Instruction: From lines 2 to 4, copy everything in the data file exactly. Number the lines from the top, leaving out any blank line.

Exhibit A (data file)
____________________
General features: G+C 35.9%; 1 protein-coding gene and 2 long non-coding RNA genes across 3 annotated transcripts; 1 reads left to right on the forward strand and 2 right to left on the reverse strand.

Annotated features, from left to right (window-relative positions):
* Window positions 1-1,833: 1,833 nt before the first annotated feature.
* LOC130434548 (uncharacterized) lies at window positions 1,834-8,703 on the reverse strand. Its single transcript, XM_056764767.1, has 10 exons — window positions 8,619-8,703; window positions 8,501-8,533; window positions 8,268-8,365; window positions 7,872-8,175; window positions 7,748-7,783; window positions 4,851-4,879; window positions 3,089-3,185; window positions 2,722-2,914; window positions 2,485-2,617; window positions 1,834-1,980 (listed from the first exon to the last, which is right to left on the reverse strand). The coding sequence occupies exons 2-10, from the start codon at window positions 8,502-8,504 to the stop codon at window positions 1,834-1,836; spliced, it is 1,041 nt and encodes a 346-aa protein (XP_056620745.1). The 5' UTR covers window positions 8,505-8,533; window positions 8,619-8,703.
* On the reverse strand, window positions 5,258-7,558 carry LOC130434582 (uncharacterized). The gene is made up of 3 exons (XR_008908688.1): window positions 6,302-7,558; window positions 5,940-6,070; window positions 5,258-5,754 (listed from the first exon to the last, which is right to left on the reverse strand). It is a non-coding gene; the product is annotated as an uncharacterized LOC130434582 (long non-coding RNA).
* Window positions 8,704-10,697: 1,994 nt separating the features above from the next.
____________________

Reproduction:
Annotated features, from left to right (window-relative positions):
* Window positions 1-1,833: 1,833 nt before the first annotated feature.
* LOC130434548 (uncharacterized) lies at window positions 1,834-8,703 on the reverse strand. Its single transcript, XM_056764767.1, has 10 exons — window positions 8,619-8,703; window positions 8,501-8,533; window positions 8,268-8,365; window positions 7,872-8,175; window positions 7,748-7,783; window positions 4,851-4,879; window positions 3,089-3,185; window positions 2,722-2,914; window positions 2,485-2,617; window positions 1,834-1,980 (listed from the first exon to the last, which is right to left on the reverse strand). The coding sequence occupies exons 2-10, from the start codon at window positions 8,502-8,504 to the stop codon at window positions 1,834-1,836; spliced, it is 1,041 nt and encodes a 346-aa protein (XP_056620745.1). The 5' UTR covers window positions 8,505-8,533; window positions 8,619-8,703.